Any band that stays tuned to the road gains a new level of musical tightness and an unspoken language that transfers into new material. So it's no surprise the third album from Nashville's hard rock heroes Red, 'Until We Have Faces,' proves the hard work has paid off.

"Every record cycle, I think we mature as people and we mature as writers and musicians," guitarist Anthony Armstrong told Noisecreep. "We wrote some pretty heavy songs on this record -- heavy sonically, but also heavy in talking about the body of the song. The songs are heavy on your mind, heavy on your heart."

AOL is streaming 'Until We Have Faces' in its entirety right now, so you can hear the sonic and emotional weight of Red's newest release, which hits stores properly tomorrow.

Always ones to be close to their fans, the foursome noticed a common thread as they spoke to concert-goers after shows. "We noticed a lot of kids are struggling with identity," the guitarist explained, "struggling with walking the halls of their high school or the streets of their own, wondering what it is they are here for and who God is. We feel like we wrote a record that is a soundtrack for those people; to have an anthem.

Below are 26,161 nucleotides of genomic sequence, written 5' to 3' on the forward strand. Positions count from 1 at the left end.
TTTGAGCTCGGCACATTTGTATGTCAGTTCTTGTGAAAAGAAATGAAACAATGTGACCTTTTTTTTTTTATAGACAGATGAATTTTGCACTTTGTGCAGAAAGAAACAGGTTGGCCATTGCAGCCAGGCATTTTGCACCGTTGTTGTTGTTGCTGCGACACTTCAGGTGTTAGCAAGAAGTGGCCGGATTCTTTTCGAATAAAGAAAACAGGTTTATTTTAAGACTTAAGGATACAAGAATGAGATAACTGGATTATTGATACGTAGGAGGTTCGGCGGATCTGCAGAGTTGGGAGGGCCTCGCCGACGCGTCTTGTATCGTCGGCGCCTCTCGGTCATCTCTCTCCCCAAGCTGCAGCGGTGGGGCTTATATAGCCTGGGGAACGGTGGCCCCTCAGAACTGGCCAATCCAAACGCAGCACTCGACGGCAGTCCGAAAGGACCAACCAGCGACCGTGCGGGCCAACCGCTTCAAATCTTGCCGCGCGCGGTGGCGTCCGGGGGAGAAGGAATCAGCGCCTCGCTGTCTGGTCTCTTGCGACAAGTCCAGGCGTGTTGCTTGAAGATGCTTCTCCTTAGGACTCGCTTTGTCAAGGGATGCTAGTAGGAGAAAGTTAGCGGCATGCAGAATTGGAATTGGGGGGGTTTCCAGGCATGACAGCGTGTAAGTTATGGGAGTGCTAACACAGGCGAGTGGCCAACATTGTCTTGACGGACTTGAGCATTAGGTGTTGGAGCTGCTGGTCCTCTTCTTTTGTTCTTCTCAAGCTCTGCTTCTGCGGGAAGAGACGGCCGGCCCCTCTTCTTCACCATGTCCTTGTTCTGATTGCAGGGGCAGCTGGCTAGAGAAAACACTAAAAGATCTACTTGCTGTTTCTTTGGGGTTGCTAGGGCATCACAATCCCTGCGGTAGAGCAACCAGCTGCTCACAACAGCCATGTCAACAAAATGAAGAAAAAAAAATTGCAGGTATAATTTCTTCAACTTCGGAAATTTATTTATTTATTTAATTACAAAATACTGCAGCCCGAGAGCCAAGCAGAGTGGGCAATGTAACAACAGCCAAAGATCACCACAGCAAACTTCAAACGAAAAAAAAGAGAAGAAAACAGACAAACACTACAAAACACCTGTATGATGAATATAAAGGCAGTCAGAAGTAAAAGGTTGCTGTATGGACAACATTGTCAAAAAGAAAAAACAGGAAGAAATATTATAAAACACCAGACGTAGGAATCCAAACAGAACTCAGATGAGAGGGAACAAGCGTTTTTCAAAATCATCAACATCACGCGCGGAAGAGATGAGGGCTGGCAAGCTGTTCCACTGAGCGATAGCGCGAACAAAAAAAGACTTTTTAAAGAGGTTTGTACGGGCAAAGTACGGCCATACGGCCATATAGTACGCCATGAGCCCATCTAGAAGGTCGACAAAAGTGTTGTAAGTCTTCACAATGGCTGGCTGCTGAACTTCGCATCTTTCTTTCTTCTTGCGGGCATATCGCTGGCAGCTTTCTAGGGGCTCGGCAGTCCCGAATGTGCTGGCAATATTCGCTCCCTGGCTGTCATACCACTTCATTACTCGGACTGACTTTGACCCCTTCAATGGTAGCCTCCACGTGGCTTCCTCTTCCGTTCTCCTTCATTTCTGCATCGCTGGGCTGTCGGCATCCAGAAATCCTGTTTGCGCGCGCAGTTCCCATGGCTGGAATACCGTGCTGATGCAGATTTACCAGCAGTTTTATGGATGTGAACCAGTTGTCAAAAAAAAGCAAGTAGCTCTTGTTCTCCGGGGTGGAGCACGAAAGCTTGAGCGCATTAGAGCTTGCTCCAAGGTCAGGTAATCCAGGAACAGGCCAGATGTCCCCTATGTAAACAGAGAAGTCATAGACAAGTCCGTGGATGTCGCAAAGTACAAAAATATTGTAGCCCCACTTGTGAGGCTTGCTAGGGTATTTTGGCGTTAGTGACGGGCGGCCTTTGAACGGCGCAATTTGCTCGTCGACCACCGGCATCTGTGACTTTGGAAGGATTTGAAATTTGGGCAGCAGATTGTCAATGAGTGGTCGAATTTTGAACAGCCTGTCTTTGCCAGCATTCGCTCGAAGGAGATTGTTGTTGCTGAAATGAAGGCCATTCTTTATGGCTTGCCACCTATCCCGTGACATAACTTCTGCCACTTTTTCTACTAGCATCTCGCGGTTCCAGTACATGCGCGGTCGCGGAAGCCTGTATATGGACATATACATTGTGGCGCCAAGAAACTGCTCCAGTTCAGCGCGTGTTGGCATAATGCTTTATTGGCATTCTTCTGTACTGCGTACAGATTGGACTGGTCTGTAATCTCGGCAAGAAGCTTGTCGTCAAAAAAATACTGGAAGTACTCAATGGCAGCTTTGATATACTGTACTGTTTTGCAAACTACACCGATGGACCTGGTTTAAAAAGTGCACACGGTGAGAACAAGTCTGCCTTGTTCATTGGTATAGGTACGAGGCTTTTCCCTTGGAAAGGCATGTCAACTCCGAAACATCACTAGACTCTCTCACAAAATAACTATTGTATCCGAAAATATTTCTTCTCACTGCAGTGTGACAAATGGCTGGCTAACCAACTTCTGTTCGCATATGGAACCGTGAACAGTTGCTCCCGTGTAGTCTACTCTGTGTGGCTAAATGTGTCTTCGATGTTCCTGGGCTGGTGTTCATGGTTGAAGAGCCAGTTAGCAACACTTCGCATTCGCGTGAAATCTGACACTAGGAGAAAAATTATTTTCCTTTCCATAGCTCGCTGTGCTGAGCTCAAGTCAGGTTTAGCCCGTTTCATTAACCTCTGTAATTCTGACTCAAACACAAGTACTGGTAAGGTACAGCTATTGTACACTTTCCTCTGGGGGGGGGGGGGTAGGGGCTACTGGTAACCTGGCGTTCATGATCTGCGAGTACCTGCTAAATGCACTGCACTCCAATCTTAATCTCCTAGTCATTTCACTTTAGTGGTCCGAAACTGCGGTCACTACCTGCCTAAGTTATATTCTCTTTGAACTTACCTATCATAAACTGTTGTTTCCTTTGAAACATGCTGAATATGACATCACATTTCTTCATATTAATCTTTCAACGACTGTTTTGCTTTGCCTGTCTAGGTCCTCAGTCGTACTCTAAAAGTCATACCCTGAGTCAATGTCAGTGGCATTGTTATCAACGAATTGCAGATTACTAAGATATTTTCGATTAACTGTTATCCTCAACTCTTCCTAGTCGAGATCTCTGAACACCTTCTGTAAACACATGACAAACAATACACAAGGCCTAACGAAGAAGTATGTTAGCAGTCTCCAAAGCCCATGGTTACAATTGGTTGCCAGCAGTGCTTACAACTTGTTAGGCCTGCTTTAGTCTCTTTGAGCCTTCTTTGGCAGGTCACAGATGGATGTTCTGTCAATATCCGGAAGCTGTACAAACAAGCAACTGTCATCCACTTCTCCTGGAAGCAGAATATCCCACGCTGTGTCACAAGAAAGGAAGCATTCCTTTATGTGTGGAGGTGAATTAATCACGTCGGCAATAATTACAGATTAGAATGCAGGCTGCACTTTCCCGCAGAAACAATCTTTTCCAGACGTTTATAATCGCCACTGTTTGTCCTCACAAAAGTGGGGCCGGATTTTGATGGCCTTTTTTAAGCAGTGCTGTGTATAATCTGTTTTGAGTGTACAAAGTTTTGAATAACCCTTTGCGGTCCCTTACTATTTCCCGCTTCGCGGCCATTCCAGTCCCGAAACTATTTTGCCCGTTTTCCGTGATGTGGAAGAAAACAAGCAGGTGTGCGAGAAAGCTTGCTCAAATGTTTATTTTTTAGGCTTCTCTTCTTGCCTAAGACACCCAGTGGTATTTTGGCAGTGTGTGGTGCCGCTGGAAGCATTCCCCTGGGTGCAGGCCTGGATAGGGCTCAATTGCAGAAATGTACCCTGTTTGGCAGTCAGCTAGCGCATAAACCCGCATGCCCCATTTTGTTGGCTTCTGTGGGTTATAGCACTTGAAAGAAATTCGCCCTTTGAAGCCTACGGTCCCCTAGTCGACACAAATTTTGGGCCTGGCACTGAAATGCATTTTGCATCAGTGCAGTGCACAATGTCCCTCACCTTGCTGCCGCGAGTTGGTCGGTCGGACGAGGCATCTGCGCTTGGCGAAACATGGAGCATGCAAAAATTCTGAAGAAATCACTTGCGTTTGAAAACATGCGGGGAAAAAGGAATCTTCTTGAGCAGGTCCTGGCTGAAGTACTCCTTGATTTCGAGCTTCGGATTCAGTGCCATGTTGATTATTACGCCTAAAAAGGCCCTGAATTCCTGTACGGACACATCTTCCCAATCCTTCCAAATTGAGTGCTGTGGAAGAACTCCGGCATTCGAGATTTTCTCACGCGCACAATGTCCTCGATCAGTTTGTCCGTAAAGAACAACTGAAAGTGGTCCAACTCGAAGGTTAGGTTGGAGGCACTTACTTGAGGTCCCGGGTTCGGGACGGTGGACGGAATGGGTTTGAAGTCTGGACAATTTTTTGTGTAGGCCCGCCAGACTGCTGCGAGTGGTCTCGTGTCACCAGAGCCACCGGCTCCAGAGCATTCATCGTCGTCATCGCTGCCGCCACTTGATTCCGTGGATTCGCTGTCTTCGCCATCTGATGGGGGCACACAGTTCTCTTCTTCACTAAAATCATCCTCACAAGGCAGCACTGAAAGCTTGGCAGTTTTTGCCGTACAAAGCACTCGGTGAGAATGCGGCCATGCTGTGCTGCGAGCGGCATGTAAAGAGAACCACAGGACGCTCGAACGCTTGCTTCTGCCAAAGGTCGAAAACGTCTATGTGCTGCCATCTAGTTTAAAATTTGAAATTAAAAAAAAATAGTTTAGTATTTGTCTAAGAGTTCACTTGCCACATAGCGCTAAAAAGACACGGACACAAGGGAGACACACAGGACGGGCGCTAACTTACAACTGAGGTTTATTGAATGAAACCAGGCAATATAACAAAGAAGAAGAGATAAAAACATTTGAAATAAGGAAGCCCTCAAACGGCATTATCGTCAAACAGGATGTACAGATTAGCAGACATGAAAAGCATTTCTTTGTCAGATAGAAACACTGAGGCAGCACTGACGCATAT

"'Until We Have Faces' is an album about identity and finding yourself. Letting you, yourself, define the world rather than the world get in and define you."

Armstrong noted the track 'Feed the Machine' as his favorite on the album. "It's us pointing a sarcastic finger at ourselves and at the people that have let the world define them," he said, expounding on the album's opener. "It's this 'give up, give up, you've already fed the machine' -- all those things in the world that are negative, all those things that don't have any effect on us that can be inspiring."

By the song's middle, the shout becomes "wake up, wake up, and kill the machine." Armstrong says at this point that the message is clear. "Throw everything you've got down and realize you don't have a face, you're not your own person. You haven't defined yourself."

To truly keep this a record the two-time Grammy-nominated band and fans wout remember, Red asked fans to send in pictures of themselves to be added to a digital mosaic promoting the album. "Our fans are someone to us. Making them a part of the record is as important as we make ourselves a part of it. It's for ourselves, but it's for our fans who need someone to be a voice for them."

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